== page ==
US Supreme Court Session Begins Monday; Affirmative Action on Docket
The US Supreme Court will resume next Monday, and the coming session promises tough cases on some of the most controversial issues of our time, including affirmative action, the separation of church and state, the death penalty, and racial profiling. In Adarand Constructors, Inc v. Mineta, the Court will decide the constitutionality of an affirmative action program designed to increase minority contracts in federal highway construction. The Court ruled in Adarand I that the affirmative action program then in effect was subject to strict constitutional scrutiny. Since that ruling, affirmative action rules have been rewritten, and the Tenth Circuit Court upheld those modified rules. The Supreme Courtís ruling in Adarand II will be an important one for the future of affirmative action programs in public contracts.
As the Supreme Court session begins, feminists must remain vigilant against any anti-choice nominees. You can protect the Supreme Court and abortion rights by participating in the Feminist Majorityís Campaign at www.Million4Roe.com
Media Resources: American Civil Liberties Union, Press Release, 9/26/01
10/30/2014 Medication Abortion Access Threatened by Oklahoma Court Ruling - An Oklahoma state district court judge has refused to block a state law restricting medication abortion, clearing the way for the law to go into affect on November 1.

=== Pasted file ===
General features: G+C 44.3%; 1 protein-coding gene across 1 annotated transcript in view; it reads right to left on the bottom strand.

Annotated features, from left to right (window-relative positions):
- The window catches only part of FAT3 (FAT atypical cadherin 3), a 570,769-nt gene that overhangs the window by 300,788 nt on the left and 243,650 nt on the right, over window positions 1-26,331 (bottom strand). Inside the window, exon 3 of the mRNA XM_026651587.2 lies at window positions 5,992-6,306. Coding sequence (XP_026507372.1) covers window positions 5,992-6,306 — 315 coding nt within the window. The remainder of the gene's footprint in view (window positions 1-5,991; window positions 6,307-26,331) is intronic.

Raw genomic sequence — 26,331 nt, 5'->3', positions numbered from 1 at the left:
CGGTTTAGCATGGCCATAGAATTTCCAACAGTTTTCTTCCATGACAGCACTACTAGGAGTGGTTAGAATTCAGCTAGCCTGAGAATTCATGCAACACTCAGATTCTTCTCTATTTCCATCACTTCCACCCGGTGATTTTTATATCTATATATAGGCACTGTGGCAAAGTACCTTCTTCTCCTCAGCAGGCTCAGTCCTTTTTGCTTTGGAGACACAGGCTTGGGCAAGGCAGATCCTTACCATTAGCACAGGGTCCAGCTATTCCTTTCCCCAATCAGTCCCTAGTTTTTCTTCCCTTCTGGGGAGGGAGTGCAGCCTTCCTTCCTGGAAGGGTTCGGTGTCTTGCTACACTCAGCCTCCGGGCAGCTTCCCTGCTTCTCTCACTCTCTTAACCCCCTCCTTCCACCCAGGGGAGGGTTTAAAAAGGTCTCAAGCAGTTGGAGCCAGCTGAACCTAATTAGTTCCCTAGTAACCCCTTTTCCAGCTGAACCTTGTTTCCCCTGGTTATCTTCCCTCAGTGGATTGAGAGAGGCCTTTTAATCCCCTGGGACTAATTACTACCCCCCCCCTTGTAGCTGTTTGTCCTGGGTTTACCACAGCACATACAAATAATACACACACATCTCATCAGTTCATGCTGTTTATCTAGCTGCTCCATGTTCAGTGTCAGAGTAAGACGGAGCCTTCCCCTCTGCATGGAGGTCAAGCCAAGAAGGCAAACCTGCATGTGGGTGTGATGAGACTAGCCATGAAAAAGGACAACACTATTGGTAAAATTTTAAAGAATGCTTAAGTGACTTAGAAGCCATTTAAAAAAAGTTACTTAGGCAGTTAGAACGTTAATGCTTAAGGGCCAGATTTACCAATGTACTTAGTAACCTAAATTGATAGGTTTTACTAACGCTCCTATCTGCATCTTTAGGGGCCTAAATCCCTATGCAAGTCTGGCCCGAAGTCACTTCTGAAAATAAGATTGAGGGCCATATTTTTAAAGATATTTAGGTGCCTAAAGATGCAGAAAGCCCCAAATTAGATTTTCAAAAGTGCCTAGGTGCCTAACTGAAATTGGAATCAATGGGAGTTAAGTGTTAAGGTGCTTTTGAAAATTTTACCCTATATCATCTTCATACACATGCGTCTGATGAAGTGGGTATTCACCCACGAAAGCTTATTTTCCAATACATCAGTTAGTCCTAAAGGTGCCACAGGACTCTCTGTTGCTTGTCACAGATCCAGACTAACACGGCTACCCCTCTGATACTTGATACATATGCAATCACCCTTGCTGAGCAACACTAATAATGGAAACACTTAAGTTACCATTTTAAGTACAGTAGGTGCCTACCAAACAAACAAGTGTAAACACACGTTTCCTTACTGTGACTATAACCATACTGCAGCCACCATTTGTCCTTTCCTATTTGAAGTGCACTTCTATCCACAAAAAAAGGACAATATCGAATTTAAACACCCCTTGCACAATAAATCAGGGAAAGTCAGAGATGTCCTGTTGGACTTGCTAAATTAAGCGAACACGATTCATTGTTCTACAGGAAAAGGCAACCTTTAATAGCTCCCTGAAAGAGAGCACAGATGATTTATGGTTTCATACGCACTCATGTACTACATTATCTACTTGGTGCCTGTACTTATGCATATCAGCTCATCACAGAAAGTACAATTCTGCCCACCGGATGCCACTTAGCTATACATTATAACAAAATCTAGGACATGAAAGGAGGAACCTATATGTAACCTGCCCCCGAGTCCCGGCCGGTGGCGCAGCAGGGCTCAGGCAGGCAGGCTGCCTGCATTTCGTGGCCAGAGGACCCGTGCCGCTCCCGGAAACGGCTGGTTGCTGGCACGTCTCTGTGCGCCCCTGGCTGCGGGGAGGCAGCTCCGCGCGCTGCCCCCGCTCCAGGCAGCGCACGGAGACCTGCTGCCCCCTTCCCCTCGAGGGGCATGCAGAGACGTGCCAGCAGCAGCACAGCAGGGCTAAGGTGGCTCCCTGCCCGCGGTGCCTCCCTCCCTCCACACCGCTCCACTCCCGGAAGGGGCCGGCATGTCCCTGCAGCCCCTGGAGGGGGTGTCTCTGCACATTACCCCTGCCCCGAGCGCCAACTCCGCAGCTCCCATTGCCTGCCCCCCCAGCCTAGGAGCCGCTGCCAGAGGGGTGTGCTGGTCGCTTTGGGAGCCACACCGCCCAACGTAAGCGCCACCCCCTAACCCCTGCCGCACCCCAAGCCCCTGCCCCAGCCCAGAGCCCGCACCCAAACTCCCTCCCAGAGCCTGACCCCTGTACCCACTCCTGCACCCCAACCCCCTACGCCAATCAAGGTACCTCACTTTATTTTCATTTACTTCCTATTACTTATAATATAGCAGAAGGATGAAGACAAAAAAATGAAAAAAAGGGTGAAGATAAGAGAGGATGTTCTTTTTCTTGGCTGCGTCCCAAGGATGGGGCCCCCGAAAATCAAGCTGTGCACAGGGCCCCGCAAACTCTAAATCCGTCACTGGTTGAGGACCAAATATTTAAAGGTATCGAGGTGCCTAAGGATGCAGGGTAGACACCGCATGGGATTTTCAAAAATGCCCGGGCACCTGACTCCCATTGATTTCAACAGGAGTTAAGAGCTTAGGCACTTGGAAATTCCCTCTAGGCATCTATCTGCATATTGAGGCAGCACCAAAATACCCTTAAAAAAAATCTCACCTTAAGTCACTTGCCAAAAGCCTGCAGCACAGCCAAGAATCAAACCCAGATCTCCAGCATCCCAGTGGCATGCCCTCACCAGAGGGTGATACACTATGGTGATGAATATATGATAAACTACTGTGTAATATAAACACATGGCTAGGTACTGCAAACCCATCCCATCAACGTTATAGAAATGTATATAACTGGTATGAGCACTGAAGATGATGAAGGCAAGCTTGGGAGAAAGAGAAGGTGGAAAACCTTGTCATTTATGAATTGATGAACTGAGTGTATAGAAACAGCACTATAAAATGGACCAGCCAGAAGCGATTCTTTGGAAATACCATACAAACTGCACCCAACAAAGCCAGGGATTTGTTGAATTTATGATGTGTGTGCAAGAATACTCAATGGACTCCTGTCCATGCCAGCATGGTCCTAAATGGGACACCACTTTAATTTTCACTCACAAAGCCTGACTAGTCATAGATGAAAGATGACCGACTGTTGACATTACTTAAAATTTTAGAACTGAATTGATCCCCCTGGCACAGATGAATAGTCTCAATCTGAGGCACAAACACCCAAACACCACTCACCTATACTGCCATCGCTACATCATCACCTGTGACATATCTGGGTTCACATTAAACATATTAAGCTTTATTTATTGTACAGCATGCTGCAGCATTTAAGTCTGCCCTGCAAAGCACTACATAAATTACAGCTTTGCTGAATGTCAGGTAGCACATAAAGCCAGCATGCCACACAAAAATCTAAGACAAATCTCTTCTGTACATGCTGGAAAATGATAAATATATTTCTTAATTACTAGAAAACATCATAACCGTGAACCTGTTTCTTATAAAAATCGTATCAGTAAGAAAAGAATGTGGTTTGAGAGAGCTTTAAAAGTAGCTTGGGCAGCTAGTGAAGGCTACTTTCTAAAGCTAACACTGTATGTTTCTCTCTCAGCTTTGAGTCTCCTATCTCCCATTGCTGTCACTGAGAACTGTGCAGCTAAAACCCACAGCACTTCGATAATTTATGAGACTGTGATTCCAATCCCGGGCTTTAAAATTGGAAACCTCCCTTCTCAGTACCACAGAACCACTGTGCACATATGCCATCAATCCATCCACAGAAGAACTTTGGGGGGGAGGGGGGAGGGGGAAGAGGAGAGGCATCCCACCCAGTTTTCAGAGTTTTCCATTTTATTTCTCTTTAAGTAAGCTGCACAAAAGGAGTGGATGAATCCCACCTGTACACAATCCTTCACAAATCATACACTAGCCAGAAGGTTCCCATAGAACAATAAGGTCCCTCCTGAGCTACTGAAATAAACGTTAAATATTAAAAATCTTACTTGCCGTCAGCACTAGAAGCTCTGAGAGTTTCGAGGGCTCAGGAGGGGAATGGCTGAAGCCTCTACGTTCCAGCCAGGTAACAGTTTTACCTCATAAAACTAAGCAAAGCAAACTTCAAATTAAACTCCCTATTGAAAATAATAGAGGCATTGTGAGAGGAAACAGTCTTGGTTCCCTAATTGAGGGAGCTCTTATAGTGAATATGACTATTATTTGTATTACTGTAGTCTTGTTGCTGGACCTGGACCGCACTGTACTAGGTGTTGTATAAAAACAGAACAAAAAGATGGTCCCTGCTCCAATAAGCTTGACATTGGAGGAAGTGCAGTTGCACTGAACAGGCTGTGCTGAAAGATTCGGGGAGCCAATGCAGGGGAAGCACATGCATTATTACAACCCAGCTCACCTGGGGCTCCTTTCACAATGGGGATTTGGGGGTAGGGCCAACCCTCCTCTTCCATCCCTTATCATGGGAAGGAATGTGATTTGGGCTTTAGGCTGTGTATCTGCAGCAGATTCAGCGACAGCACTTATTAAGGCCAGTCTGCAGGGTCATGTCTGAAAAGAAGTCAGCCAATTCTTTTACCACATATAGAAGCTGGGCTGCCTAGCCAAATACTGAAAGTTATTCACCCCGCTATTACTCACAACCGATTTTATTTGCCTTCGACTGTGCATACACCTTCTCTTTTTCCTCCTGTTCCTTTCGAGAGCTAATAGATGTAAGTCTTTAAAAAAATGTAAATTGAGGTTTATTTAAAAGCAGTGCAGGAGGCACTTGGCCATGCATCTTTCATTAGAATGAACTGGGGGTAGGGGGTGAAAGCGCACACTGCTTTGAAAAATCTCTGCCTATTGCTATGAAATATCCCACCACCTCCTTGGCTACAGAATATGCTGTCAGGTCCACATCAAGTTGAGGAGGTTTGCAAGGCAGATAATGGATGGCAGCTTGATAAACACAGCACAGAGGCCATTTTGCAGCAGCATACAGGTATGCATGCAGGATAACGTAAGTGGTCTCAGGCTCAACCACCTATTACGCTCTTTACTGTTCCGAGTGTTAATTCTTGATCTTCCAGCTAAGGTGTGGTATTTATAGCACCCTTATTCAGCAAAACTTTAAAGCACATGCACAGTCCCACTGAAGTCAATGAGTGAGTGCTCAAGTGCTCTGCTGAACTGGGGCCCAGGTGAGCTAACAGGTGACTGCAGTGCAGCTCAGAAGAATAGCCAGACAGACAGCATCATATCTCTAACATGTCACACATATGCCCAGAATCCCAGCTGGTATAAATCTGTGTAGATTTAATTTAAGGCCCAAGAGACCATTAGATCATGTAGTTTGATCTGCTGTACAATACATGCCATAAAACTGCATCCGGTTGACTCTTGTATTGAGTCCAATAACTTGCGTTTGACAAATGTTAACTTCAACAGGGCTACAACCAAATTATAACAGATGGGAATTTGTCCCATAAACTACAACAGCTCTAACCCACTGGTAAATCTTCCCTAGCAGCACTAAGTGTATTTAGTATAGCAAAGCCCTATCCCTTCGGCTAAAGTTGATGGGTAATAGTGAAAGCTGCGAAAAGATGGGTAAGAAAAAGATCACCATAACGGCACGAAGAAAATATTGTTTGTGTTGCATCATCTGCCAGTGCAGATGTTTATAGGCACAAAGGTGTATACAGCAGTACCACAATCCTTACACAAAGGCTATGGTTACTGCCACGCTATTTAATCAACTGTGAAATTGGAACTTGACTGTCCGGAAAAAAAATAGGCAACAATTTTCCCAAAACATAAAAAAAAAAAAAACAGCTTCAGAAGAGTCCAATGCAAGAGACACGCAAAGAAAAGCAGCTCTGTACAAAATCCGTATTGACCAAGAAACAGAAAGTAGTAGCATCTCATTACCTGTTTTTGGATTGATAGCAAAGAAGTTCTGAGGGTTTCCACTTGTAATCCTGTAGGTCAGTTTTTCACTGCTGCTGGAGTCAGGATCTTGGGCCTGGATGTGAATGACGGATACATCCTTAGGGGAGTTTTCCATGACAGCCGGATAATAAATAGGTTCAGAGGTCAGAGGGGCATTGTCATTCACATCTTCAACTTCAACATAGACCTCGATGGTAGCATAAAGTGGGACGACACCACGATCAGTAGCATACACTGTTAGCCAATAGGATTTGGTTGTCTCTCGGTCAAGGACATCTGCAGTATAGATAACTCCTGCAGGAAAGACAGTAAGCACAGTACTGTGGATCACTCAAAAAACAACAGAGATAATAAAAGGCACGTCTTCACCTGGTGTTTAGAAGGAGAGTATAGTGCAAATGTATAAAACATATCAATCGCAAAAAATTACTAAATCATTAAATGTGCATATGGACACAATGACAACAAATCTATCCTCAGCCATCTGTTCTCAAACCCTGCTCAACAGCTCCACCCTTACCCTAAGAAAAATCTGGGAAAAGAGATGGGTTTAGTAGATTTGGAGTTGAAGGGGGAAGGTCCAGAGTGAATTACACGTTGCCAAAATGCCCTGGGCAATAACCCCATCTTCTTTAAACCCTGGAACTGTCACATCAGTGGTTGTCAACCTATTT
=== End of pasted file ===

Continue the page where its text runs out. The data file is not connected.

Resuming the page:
The Oklahoma Coalition for Reproductive Justice, together with a local abortion clinic in Tulsa, challenged HB 2684 in September, arguing that the law was an unconstitutional restriction on non-surgical abortion in the earliest weeks of pregnancy. . . .
10/30/2014 UPS Switches Pregnant Worker Policy Ahead of Supreme Court Case - The United Parcel Service (UPS) is changing its policy on light duty assignments for pregnant workers, even though the company will stand by its refusal to extend accommodations to a former employee in an upcoming Supreme Court case.
UPS announced on Monday in a memo to employees, and in a brief filed with the US Supreme Court, that the company will begin offering temporary, light-duty positions to pregnant workers on January 1, 2015. . . .
10/30/2014 North Dakota Medical Students Speak Out Against Measure 1 - Medical students at the University of North Dakota School of Medicine and Health Sciences are asking North Dakotans to vote no on Measure 1, a personhood measure on the state ballot this fall.
The students issued published a letter in the Grand Forks Herald stating that they opposed Measure 1 in part because they are against "the government's taking control of the personal health care decisions of its citizens." Nearly 60 UND School of Medicine students signed the letter, citing concerns over the "very broad and ambiguous language" used in the proposed amendment, which has no regard for serious and life-threatening medical situations such as ectopic pregnancies.
Measure 1 would change the North Dakota state constitution to create an "inalienable right to life" for humans "at any stage of development" - including the moment of fertilization and conception. . . .